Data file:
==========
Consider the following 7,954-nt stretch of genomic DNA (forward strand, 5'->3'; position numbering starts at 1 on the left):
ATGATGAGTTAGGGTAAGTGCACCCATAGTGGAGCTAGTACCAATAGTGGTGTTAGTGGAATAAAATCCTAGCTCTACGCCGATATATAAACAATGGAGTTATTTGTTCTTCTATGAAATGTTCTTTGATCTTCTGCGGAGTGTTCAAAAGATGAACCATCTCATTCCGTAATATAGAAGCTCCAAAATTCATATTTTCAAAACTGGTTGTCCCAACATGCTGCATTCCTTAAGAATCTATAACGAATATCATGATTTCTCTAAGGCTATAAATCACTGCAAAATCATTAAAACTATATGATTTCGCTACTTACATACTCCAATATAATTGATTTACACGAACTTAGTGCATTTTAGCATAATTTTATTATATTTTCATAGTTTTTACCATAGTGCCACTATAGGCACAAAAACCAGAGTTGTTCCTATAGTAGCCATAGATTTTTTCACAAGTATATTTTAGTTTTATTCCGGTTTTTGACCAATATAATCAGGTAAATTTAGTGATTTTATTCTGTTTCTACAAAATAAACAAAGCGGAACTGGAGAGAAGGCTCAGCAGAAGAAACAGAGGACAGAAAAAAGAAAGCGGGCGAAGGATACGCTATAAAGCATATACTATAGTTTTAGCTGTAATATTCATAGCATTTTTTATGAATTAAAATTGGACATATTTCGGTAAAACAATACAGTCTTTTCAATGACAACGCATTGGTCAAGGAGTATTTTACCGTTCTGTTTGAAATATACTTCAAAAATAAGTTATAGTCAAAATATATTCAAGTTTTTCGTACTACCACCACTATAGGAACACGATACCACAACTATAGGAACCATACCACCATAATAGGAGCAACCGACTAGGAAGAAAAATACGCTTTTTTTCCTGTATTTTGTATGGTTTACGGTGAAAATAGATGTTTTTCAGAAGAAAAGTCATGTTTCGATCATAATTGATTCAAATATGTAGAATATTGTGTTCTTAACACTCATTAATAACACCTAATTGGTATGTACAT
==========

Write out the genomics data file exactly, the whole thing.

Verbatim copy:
Consider the following 7,954-nt stretch of genomic DNA (forward strand, 5'->3'; position numbering starts at 1 on the left):
ATGATGAGTTAGGGTAAGTGCACCCATAGTGGAGCTAGTACCAATAGTGGTGTTAGTGGAATAAAATCCTAGCTCTACGCCGATATATAAACAATGGAGTTATTTGTTCTTCTATGAAATGTTCTTTGATCTTCTGCGGAGTGTTCAAAAGATGAACCATCTCATTCCGTAATATAGAAGCTCCAAAATTCATATTTTCAAAACTGGTTGTCCCAACATGCTGCATTCCTTAAGAATCTATAACGAATATCATGATTTCTCTAAGGCTATAAATCACTGCAAAATCATTAAAACTATATGATTTCGCTACTTACATACTCCAATATAATTGATTTACACGAACTTAGTGCATTTTAGCATAATTTTATTATATTTTCATAGTTTTTACCATAGTGCCACTATAGGCACAAAAACCAGAGTTGTTCCTATAGTAGCCATAGATTTTTTCACAAGTATATTTTAGTTTTATTCCGGTTTTTGACCAATATAATCAGGTAAATTTAGTGATTTTATTCTGTTTCTACAAAATAAACAAAGCGGAACTGGAGAGAAGGCTCAGCAGAAGAAACAGAGGACAGAAAAAAGAAAGCGGGCGAAGGATACGCTATAAAGCATATACTATAGTTTTAGCTGTAATATTCATAGCATTTTTTATGAATTAAAATTGGACATATTTCGGTAAAACAATACAGTCTTTTCAATGACAACGCATTGGTCAAGGAGTATTTTACCGTTCTGTTTGAAATATACTTCAAAAATAAGTTATAGTCAAAATATATTCAAGTTTTTCGTACTACCACCACTATAGGAACACGATACCACAACTATAGGAACCATACCACCATAATAGGAGCAACCGACTAGGAAGAAAAATACGCTTTTTTTCCTGTATTTTGTATGGTTTACGGTGAAAATAGATGTTTTTCAGAAGAAAAGTCATGTTTCGATCATAATTGATTCAAATATGTAGAATATTGTGTTCTTAACACTCATTAATAACACCTAATTGGTATGTACAT